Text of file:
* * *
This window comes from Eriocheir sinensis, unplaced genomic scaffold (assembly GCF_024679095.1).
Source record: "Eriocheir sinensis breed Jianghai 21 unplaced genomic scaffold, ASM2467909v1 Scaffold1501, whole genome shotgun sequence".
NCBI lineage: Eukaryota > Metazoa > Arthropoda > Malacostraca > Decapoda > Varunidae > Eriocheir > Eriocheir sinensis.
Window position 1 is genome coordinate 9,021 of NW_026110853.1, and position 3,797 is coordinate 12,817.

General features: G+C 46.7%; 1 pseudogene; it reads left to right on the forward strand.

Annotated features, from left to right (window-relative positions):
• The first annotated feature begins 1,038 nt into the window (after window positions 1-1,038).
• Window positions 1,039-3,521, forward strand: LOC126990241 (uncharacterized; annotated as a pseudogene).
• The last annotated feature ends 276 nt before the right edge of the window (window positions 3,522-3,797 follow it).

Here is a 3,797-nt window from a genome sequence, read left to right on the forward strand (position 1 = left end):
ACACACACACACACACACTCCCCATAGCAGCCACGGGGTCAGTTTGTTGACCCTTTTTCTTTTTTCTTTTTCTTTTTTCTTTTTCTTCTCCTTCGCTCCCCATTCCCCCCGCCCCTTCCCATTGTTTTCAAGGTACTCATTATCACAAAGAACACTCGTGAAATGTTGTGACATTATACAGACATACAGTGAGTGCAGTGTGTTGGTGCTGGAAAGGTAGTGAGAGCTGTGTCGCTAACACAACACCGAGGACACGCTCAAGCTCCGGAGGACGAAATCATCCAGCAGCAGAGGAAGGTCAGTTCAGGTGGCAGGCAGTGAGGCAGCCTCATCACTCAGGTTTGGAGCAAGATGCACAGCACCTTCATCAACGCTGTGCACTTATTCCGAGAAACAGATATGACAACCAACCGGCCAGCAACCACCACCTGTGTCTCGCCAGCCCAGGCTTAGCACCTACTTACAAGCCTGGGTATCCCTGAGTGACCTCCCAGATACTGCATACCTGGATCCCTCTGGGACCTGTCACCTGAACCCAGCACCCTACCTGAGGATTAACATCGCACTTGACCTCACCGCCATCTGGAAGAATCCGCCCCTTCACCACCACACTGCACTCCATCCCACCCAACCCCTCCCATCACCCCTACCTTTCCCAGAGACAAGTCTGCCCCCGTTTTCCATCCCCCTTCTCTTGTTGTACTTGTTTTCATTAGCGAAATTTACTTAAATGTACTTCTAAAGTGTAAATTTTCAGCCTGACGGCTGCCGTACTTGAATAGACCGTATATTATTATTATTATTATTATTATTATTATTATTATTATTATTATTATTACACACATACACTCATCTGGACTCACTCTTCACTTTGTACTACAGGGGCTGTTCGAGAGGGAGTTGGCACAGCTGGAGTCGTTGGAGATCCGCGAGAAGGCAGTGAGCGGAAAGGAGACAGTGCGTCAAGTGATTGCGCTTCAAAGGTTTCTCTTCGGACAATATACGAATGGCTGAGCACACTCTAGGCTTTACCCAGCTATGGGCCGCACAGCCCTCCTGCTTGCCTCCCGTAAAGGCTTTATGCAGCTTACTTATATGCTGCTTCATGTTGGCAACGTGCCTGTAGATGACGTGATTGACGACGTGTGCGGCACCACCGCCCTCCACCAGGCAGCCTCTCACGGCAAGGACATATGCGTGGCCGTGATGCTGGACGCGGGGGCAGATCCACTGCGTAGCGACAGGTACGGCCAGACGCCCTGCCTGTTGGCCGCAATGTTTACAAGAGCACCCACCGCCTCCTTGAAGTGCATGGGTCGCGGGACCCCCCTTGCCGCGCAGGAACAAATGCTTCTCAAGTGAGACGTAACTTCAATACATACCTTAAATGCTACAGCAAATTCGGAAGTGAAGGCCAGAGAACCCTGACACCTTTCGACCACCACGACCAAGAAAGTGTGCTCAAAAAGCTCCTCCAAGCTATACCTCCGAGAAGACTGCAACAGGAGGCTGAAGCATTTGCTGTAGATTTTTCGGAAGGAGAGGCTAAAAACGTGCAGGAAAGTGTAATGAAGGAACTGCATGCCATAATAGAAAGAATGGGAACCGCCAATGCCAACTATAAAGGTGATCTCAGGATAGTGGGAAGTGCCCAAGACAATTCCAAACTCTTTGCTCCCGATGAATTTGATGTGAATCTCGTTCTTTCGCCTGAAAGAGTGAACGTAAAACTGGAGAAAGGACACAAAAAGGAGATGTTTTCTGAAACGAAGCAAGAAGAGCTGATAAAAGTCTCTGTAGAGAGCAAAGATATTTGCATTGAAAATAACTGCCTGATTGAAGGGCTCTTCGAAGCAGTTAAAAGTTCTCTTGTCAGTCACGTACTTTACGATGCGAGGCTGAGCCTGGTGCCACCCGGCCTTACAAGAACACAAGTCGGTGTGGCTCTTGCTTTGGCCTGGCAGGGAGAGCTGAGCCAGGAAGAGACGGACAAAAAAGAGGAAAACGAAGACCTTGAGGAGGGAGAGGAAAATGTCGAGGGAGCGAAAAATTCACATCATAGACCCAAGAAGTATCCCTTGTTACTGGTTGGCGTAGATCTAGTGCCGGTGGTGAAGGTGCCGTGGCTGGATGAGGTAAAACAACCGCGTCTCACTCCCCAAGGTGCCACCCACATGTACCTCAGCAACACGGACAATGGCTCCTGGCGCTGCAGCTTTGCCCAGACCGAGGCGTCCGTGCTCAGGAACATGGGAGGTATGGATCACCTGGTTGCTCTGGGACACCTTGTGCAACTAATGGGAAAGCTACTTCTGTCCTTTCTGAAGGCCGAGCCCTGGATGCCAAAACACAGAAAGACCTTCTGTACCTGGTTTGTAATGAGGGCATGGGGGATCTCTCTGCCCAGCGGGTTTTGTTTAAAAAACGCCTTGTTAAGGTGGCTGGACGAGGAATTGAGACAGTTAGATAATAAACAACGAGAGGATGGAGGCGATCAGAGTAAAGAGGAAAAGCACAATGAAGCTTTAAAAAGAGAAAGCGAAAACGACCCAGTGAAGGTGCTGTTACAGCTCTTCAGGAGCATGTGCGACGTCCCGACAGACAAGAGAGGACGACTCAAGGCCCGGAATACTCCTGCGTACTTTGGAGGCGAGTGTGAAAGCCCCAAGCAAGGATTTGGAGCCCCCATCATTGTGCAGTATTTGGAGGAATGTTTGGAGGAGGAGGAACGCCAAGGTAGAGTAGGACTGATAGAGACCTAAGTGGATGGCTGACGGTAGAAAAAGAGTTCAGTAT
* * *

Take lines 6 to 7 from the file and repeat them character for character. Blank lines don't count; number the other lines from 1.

Annotated features, from left to right (window-relative positions):
• The first annotated feature begins 1,038 nt into the window (after window positions 1-1,038).